Quantum communication (QC) is the art of transferring quantum states from one place to another using entanglement and other nonlocal characteristics of quantum physics. Its appeal is that it is inherently secure because it exploits the fact that observing a photon generally changes its state: if the stream of photons carrying the message is intercepted en route, then the receiver will be able to tell because the communication will turn into random noise. In addition, pulses of light (bunches of photons) are replaced by single photons per bit. However, by definition, each photon carrying information has to be clearly distinguished from the background, and its quantum state maintained as it propagates toward the detector, for QC to work.1
This was straightforward in the research laboratories where the field was born, and where effective protection against ‘decoherence’ and background photons was relatively easy to set up. Significant progress has also been achieved in implementing QC in optical fibers: viable technologies have already been experimentally shown for distributing cryptographic keys over legs of several tens of kilometers. However, the current record for maintaining quantum entanglement in a free-space quantum channel — and so the observation properties required for secure communicationl — is just 144km,2 performed between high-mountain terminals on two of the Canary islands. Our goal is to further extend free-space QC to communication between space and Earth, which means potentially over tens of thousands of kilometers.
Extending this technology to space and, in particular, having a QC source on a satellite, could enable quantum key distributionl — the only provably secure method for exchange of cryptographic keysl — on a global scale. But it will not be easy. In free-space QC (terrestrial or not), a beam with a train of photons must reach a receiver without any optical medium to guide it. In space, additional problems include intense backlight; diffusion and absorption; and atmospheric turbulence and the resulting distortion of the light's wavefront.
Figure 1. Sketch of the experiment showing the Matera Laser Ranging Observatory telescope and the Ajisai laser-ranging satellite. QWP: Quarter-wave plate. PBS: Polarizing beam splitter.
Here we report an experiment aimed at confirming the feasibility of establishing a link between an orbiting source of single photons and a ground telescope.3 In the experiment we simulated a quantum communication single-photon source on a satellite, and showed how the very dim signals could be detected. The quantum sourcel — which must fulfill the requirement that only one photon per pulse is emittedl — was achieved by sending a rapid sequence of weak laser pulses (outward pulses in Figure 1) toward a Japanese satellite (Ajisai) covered with retroflectors at about 1600km of slant distance. Here, there is a very small probability of the photons hitting the satellite and being reflected back to ground, just as there would be if we had a suitable quantum source on the satellite.
The main challenge was to detect the very few reflected photons despite a huge background signal, as would be necessary in a real QC system. The detector we used was an avalanche photon detector connected to a timing circuit. The orbital data of the satellite was used to distinguish the returned photons from the background. We achieved the single-photon link with Ajisai with an average return rate of 5 detector clicks per second. The experimental results agreed with our models, suggesting that the channel from the satellite to the ground terminal was, as we had hoped, well in the single-photon regime.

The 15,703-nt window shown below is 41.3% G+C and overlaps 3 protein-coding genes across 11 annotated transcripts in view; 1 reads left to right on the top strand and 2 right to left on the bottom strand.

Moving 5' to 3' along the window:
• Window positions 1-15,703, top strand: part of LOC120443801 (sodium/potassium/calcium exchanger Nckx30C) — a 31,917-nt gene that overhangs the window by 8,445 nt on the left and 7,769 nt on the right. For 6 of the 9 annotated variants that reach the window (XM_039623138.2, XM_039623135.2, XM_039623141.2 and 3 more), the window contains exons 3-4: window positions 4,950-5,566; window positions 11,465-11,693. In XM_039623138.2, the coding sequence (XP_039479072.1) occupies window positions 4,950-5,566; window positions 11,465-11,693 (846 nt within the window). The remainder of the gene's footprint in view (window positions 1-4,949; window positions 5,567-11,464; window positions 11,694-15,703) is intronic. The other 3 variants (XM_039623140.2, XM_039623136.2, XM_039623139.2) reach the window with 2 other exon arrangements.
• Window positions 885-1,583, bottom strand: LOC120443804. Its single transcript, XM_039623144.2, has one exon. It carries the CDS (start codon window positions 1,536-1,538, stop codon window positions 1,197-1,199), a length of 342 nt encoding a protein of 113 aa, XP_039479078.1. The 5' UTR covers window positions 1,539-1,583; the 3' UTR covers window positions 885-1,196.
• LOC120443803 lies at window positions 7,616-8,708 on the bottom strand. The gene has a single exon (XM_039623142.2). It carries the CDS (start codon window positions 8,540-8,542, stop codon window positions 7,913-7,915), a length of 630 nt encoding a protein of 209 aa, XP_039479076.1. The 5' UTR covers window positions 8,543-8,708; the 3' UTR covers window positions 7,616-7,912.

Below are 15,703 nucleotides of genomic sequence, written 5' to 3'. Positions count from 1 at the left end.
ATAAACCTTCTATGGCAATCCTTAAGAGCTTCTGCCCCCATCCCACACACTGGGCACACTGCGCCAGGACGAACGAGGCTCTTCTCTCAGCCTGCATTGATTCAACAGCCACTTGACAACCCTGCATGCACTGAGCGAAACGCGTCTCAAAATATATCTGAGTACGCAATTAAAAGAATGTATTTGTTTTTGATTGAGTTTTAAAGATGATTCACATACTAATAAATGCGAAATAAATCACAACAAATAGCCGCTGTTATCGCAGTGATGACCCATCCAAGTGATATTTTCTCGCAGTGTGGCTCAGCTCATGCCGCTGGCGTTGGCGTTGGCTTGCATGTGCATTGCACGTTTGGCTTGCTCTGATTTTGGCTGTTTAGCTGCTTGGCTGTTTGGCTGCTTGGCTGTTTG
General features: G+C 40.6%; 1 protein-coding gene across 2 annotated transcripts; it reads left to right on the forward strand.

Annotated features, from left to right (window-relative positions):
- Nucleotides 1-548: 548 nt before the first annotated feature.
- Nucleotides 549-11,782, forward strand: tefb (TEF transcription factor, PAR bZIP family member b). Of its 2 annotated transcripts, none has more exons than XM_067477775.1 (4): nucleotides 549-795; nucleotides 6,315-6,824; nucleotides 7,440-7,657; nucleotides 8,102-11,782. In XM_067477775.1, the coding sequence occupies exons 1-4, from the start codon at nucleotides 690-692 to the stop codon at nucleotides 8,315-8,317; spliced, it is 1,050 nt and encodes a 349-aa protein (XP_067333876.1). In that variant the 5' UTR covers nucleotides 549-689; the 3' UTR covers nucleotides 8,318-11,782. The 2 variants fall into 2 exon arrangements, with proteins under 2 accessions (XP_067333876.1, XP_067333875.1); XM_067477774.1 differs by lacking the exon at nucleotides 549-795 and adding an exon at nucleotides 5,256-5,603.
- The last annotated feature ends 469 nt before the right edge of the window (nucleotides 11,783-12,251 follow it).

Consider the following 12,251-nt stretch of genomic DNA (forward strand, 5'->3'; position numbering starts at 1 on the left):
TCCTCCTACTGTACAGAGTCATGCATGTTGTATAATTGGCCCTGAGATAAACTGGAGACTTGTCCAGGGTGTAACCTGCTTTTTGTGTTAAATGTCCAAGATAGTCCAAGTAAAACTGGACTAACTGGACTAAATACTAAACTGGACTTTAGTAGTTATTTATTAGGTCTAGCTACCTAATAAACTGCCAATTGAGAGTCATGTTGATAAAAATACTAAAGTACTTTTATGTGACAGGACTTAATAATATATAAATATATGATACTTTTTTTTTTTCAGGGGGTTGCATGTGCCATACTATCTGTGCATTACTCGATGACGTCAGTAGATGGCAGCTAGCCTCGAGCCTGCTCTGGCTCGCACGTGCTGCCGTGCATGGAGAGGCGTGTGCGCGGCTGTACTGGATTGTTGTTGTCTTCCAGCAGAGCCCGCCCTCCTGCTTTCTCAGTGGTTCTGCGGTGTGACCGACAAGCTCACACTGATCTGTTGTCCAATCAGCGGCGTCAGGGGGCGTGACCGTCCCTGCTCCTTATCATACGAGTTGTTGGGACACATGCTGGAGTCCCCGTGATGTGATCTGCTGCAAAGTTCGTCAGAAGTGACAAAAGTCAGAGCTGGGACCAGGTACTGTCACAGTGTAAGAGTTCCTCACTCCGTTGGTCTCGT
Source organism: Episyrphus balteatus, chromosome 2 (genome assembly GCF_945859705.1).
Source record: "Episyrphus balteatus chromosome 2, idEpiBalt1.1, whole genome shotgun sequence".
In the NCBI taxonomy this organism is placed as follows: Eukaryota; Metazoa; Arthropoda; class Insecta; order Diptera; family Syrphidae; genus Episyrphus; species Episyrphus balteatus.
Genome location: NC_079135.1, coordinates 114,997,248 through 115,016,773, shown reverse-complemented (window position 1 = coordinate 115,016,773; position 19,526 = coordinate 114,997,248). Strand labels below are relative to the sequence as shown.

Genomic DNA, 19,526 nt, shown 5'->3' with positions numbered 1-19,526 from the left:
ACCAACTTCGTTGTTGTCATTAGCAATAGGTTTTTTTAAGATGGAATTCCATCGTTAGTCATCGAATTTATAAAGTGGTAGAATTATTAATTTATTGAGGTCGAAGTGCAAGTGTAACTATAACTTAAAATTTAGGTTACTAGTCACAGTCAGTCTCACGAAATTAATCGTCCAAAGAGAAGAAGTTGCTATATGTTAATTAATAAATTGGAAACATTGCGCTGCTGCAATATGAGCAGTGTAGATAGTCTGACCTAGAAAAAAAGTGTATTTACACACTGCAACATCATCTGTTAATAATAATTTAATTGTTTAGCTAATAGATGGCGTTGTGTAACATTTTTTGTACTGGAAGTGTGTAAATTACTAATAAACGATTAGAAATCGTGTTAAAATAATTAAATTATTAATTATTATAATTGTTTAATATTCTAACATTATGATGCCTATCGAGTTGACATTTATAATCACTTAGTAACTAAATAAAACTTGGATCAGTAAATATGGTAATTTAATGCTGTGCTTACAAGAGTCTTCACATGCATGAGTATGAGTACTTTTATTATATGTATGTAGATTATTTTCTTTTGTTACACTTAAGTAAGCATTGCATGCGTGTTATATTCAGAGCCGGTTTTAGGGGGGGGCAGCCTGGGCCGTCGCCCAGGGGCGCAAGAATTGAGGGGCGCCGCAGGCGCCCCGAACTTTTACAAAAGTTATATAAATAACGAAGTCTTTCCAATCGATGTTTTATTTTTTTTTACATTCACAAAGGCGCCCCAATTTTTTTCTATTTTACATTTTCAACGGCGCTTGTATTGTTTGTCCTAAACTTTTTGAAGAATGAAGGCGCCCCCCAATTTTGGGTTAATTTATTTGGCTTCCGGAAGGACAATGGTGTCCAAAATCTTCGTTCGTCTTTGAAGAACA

Realizing this link was just the first step on a path toward space-ground or space-space QC. However, it did demonstrate that existing technology is mature enough and that the crucial progression from theoretical prediction to experimental demonstration is possible. Moreover, the experiment required that a range of expertise from classical optics, to satellite laser ranging for geodesy, to quantum optics, to advanced electronics be effectively combined.
Our final objective will be to realize a quantum terminal acting as both transmitter and receiver, and to install it onboard a satellite.4 This will enable us to perform fundamental experiments addressing questions such as whether there is a spatial limit to entanglement. We expect future applications of satellite QCl — such as cryptography, novel paradigms like quantum teleportation, and advanced atmospheric monitoring based on modifying the optical signal during the downlinkl — to be of significant commercial interest. Our work is part of a study of satellite quantum communications that is ongoing under the auspices of the Italian Space Agency and the European Space Agency. The current schedule of this program, called Space-QUEST, should lead to the launch of the quantum terminal in space by the end of 2014.5
As well as the authors and their teams, researchers working with Cesare Barbieri at the Astronomy Department of the University of Padova and Giuseppe Bianco of the Italian Space Agency in Matera were intrinsically involved with the work reported here.
Department of Information Engineering
University of Padova and
Laboratory for Ultraviolet and X-Ray Optical Research (LUXOR)
Paolo Villoresi is the head of the laser groups at the LUXOR Laboratory and the University of Padua. His research activities include quantum communication over long distances and the generation and application of coherent radiation in the femtosecond and attosecond regime.
Rupert Ursin, Anton Zeilinger
Faculty of Physics
University of Vienna and
Institute for Quantum Optics and Quantum Information (IQOQI)
Austrian Academy of Sciences